Against this background, appellant's counsel argued with vigor that the State was trying to convict appellant because of his prior criminal record and not upon the merits of the charge then upon trial. The attack upon the undercover agent, and his alleged delay in coming forward with charges against appellant, as well as certain alleged discrepancies in his testimony, were criticized severely. The tactics of State's counsel were also mentioned in an unfavorable context.

Undercover agent Harden had testified that there were many unidentified persons around the Yates apartment at the time appellant sold him the tablets. The assistant district attorney, in reply, commented upon the amenability of such persons to compulsory process as witnesses, the failure of appellant to call any of such persons as witnesses (although he brought many other persons who testified in his behalf), and continued with the argument that agent Harden had no axe to grind in the conviction of appellant.

Then came the remarks complained of in the fifth "question":

"What do you think would happen to one of these undercover officers if their cover was discovered by these dope pushers and these dope dealers when they're out there in one of these apartments? "MR. KOONS: Objection. Outside the record. "THE COURT: Stay in the record. "MR. KOONS: Ask the jury be instructed. "THE COURT: Disregard the last statement, please. Do not consider it for any purpose. "MR. KOONS: Move for a mistrial. "THE COURT: Overruled."

The argument forming the basis of the third "question" came a few minutes later when the assistant district attorney made reference to appellant's argument as to opinions expressed by some of his own witnesses to the effect that appellant was not a law violator, etc. State's counsel disclaimed his intention to make a reply to such argument and continued:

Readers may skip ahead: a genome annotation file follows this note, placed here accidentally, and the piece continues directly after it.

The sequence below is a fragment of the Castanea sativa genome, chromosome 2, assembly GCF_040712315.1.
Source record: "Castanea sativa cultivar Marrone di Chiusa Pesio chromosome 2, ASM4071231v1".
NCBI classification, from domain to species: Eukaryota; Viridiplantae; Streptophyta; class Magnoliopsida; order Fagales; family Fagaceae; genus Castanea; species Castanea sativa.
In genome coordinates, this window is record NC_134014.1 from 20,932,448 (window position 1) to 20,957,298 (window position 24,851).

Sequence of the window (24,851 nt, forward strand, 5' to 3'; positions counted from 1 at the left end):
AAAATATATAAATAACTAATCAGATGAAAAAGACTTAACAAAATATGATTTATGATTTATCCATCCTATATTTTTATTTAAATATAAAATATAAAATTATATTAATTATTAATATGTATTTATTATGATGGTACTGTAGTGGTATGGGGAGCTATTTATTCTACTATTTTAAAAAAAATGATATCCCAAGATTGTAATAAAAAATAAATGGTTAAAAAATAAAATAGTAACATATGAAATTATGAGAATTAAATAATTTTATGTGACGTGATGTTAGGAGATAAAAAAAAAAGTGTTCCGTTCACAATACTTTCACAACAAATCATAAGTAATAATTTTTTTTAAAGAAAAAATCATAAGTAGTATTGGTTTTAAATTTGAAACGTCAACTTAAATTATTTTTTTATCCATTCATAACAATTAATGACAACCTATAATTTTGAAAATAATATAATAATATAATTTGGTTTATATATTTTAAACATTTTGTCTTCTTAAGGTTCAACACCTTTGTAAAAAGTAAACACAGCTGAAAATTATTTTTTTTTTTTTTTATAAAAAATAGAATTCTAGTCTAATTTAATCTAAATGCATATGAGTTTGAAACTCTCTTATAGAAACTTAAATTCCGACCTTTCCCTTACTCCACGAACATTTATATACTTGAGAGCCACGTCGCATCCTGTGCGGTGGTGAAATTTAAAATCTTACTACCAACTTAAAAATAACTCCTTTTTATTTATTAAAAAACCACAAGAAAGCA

"I wouldn't be up here right now if I didn't think this man was guilty because we are "MR. KOONS: Objection, expressing a personal opinion of guilt. *922 "THE COURT: Sustained. "MR. KOONS: Ask the jury be instructed. "THE COURT: Disregard the last statement, please. Do not consider it for any purpose. "MR. KOONS: Move for a mistrial, Your Honor. "THE COURT: Overruled. "MR. HILL: Ladies and gentlemen, we are charged, the District Attorney's officethe prosecution is charged by statute not to gain a conviction, but to see that justice is done, and I'm glad I'm a member of the District Attorney's office when we're trying to see that justice is done and part of justice is to follow the law and see that drug pushers are eradicated from our society...."